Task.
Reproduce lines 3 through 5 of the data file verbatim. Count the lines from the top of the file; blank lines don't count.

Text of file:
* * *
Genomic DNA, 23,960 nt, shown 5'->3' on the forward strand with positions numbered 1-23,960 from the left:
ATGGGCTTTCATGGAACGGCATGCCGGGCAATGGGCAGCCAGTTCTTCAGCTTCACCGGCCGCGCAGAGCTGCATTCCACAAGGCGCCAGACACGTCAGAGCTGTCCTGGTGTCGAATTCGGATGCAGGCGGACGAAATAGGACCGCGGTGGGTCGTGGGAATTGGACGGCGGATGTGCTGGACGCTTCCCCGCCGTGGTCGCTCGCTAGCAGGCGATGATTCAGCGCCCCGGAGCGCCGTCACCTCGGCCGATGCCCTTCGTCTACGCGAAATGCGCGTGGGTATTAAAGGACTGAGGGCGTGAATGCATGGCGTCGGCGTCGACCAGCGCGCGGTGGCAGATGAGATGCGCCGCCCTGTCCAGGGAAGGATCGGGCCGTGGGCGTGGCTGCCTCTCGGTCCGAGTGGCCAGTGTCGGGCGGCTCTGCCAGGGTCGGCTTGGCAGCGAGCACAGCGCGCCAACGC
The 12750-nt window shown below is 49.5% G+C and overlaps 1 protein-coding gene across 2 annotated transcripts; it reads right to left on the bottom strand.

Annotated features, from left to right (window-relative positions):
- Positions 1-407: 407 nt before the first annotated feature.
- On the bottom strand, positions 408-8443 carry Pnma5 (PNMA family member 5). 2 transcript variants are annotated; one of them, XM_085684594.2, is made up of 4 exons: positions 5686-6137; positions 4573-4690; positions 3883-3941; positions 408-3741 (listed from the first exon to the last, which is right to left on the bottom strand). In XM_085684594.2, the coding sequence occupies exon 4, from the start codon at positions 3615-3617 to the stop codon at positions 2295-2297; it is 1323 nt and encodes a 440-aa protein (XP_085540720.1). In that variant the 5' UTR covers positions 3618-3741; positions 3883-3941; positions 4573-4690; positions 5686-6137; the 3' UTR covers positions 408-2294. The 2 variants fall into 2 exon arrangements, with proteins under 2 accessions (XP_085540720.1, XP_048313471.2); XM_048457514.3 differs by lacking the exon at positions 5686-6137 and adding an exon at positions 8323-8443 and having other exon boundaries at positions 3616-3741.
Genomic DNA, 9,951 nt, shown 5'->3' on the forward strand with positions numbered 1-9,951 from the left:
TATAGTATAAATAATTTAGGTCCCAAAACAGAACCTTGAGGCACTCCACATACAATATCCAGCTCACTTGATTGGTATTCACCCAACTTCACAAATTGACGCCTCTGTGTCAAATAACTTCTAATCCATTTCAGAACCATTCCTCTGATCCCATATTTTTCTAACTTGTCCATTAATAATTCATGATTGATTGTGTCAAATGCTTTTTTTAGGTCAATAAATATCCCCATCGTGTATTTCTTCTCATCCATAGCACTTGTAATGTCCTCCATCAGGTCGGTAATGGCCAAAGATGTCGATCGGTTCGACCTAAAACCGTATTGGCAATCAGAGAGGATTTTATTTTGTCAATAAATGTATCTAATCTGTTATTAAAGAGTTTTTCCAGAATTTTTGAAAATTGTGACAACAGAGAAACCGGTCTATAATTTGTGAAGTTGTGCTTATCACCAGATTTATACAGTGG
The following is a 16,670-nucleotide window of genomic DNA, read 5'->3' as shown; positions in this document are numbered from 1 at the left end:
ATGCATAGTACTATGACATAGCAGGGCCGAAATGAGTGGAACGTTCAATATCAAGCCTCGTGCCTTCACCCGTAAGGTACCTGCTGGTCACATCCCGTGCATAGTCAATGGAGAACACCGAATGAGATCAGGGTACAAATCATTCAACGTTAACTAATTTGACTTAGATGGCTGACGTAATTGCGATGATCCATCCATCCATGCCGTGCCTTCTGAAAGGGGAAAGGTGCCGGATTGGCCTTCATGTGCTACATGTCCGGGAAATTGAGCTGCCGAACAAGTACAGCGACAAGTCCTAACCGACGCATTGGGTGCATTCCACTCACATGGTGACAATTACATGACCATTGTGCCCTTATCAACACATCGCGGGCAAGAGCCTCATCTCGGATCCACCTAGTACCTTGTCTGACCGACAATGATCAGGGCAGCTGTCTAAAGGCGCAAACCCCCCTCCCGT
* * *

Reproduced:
The 12750-nt window shown below is 49.5% G+C and overlaps 1 protein-coding gene across 2 annotated transcripts; it reads right to left on the bottom strand.

Annotated features, from left to right (window-relative positions):
- Positions 1-407: 407 nt before the first annotated feature.